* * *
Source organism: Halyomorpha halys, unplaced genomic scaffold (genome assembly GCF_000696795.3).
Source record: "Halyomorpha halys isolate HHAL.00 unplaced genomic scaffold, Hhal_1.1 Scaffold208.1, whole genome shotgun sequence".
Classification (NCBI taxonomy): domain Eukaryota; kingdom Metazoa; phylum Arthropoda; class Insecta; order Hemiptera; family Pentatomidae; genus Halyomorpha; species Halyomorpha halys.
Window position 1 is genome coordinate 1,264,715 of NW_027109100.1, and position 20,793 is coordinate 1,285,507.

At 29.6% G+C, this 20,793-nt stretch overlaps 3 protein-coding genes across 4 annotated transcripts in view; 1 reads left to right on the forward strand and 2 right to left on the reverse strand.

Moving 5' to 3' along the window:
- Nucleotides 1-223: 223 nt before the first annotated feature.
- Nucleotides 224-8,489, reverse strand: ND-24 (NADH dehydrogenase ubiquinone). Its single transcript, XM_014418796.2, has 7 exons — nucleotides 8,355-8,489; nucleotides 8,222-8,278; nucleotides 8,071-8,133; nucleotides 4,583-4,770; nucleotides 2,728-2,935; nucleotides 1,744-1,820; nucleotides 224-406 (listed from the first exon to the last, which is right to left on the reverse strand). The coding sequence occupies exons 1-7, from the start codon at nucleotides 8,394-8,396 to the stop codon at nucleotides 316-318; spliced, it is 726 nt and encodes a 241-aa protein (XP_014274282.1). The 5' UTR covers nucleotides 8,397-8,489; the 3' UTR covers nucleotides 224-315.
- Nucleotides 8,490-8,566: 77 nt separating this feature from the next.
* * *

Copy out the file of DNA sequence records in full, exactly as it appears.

Source organism: Halyomorpha halys, unplaced genomic scaffold (genome assembly GCF_000696795.3).
Source record: "Halyomorpha halys isolate HHAL.00 unplaced genomic scaffold, Hhal_1.1 Scaffold208.1, whole genome shotgun sequence".
Classification (NCBI taxonomy): domain Eukaryota; kingdom Metazoa; phylum Arthropoda; class Insecta; order Hemiptera; family Pentatomidae; genus Halyomorpha; species Halyomorpha halys.
Window position 1 is genome coordinate 1,264,715 of NW_027109100.1, and position 20,793 is coordinate 1,285,507.

At 29.6% G+C, this 20,793-nt stretch overlaps 3 protein-coding genes across 4 annotated transcripts in view; 1 reads left to right on the forward strand and 2 right to left on the reverse strand.

Moving 5' to 3' along the window:
- Nucleotides 1-223: 223 nt before the first annotated feature.
- Nucleotides 224-8,489, reverse strand: ND-24 (NADH dehydrogenase ubiquinone). Its single transcript, XM_014418796.2, has 7 exons — nucleotides 8,355-8,489; nucleotides 8,222-8,278; nucleotides 8,071-8,133; nucleotides 4,583-4,770; nucleotides 2,728-2,935; nucleotides 1,744-1,820; nucleotides 224-406 (listed from the first exon to the last, which is right to left on the reverse strand). The coding sequence occupies exons 1-7, from the start codon at nucleotides 8,394-8,396 to the stop codon at nucleotides 316-318; spliced, it is 726 nt and encodes a 241-aa protein (XP_014274282.1). The 5' UTR covers nucleotides 8,397-8,489; the 3' UTR covers nucleotides 224-315.
- Nucleotides 8,490-8,566: 77 nt separating this feature from the next.